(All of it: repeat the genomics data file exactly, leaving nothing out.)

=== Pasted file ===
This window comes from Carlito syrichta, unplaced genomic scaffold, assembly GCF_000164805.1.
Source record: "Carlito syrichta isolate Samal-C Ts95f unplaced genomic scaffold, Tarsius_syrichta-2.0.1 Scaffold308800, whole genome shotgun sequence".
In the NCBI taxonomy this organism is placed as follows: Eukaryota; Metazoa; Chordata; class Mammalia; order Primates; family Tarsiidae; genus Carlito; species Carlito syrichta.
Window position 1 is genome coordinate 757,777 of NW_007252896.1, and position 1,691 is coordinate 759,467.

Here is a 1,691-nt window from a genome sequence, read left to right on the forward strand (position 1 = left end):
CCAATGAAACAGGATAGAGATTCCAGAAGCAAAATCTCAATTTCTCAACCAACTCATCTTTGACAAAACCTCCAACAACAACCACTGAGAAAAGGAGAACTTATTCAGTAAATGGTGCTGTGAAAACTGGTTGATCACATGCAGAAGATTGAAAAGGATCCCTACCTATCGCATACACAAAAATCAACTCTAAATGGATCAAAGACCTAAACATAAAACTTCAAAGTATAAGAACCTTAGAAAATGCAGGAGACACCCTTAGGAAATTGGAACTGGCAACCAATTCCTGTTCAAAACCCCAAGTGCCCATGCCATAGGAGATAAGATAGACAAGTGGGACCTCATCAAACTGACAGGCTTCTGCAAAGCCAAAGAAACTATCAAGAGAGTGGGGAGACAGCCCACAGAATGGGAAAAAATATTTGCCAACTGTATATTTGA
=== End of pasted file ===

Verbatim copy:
This window comes from Carlito syrichta, unplaced genomic scaffold, assembly GCF_000164805.1.
Source record: "Carlito syrichta isolate Samal-C Ts95f unplaced genomic scaffold, Tarsius_syrichta-2.0.1 Scaffold308800, whole genome shotgun sequence".
In the NCBI taxonomy this organism is placed as follows: Eukaryota; Metazoa; Chordata; class Mammalia; order Primates; family Tarsiidae; genus Carlito; species Carlito syrichta.
Window position 1 is genome coordinate 757,777 of NW_007252896.1, and position 1,691 is coordinate 759,467.

Here is a 1,691-nt window from a genome sequence, read left to right on the forward strand (position 1 = left end):
CCAATGAAACAGGATAGAGATTCCAGAAGCAAAATCTCAATTTCTCAACCAACTCATCTTTGACAAAACCTCCAACAACAACCACTGAGAAAAGGAGAACTTATTCAGTAAATGGTGCTGTGAAAACTGGTTGATCACATGCAGAAGATTGAAAAGGATCCCTACCTATCGCATACACAAAAATCAACTCTAAATGGATCAAAGACCTAAACATAAAACTTCAAAGTATAAGAACCTTAGAAAATGCAGGAGACACCCTTAGGAAATTGGAACTGGCAACCAATTCCTGTTCAAAACCCCAAGTGCCCATGCCATAGGAGATAAGATAGACAAGTGGGACCTCATCAAACTGACAGGCTTCTGCAAAGCCAAAGAAACTATCAAGAGAGTGGGGAGACAGCCCACAGAATGGGAAAAAATATTTGCCAACTGTATATTTGA